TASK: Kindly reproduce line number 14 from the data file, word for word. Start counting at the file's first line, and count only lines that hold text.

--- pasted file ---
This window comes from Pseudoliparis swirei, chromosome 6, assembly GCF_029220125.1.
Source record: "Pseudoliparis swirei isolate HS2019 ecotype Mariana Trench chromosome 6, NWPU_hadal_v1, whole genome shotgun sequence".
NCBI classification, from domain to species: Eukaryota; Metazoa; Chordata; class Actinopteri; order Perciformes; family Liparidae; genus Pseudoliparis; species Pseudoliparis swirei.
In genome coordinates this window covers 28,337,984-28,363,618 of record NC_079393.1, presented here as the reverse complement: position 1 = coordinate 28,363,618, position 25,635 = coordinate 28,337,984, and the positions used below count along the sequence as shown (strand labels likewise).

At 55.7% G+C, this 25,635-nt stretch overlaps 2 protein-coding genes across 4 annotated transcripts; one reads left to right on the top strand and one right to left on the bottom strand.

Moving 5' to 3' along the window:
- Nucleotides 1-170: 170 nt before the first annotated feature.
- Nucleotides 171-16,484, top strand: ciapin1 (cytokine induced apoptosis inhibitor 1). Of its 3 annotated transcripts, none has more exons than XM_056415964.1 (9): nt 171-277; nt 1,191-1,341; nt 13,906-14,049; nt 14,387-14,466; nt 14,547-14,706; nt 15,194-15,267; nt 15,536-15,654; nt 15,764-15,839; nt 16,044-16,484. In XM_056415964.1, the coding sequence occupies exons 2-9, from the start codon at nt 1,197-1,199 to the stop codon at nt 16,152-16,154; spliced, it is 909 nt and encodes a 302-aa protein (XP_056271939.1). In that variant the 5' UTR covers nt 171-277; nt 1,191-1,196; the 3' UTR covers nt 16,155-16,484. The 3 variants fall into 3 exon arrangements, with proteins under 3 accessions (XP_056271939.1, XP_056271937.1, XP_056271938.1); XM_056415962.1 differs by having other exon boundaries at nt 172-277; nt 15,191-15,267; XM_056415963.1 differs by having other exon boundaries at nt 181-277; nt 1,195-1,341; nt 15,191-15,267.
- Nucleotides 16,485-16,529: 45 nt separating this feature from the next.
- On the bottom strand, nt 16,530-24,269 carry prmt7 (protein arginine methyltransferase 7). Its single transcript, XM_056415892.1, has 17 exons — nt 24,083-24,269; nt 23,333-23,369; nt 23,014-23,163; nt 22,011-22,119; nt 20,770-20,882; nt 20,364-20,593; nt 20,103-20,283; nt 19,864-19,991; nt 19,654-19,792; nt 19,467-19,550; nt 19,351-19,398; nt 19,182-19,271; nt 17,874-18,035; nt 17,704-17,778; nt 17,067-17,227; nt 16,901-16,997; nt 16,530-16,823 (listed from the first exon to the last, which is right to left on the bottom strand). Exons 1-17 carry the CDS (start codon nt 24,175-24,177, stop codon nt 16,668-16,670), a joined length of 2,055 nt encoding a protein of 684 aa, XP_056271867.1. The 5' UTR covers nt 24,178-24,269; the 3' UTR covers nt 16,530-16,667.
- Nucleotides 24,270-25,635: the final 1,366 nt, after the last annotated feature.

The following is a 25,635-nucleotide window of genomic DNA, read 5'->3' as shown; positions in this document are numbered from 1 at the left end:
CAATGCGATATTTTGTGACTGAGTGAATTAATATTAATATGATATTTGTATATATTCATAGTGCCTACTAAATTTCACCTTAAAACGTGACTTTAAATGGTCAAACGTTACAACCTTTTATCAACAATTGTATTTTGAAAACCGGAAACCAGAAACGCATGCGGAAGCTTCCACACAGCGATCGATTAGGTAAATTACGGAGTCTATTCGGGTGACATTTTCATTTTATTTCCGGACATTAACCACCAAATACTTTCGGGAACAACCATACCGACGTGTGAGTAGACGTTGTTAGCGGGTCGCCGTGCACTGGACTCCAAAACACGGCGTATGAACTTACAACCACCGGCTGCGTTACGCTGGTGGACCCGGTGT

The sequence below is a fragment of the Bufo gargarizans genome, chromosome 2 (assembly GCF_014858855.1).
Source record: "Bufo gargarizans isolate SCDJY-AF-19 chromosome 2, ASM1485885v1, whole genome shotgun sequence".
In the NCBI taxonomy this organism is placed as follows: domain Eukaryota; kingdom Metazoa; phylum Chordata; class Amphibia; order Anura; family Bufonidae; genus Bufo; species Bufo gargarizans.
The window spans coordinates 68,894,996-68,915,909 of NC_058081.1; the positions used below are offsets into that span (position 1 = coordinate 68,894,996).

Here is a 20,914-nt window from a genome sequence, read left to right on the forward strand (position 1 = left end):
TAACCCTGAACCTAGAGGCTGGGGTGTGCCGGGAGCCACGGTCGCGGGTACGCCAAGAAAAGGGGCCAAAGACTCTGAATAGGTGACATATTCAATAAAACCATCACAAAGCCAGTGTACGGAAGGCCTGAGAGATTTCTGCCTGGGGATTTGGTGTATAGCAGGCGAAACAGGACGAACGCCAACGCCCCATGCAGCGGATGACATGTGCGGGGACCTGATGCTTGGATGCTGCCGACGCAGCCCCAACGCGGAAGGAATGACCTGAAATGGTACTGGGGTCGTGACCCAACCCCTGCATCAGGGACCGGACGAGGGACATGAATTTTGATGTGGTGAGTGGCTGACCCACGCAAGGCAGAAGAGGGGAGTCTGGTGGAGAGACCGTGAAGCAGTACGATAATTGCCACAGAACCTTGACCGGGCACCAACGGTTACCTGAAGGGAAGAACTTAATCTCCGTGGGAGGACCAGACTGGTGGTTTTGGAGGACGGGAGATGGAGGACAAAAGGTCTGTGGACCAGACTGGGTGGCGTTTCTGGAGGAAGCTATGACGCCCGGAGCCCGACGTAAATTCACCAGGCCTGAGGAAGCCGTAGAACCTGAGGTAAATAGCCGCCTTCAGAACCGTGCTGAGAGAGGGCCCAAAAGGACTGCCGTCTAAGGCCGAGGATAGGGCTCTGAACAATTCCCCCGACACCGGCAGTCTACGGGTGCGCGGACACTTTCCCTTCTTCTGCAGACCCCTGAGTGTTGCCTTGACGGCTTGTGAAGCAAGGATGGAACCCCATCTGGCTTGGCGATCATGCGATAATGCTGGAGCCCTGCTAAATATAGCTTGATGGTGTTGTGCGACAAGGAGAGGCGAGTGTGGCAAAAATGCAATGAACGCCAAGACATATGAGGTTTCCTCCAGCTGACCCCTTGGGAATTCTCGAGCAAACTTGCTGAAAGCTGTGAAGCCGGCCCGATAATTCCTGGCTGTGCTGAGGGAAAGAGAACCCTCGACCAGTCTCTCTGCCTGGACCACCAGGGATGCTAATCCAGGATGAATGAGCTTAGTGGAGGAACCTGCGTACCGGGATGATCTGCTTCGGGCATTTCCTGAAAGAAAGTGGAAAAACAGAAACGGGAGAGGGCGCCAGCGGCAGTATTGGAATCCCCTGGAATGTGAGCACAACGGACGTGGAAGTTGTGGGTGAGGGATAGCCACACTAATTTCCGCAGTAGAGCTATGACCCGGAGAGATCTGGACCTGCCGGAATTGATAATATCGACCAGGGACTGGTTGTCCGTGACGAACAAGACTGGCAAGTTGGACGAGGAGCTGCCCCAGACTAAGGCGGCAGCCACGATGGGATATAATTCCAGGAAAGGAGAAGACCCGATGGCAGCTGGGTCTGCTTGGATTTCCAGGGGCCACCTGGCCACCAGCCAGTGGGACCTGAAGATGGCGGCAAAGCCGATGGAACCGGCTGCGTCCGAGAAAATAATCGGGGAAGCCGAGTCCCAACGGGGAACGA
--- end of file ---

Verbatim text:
The sequence below is a fragment of the Bufo gargarizans genome, chromosome 2 (assembly GCF_014858855.1).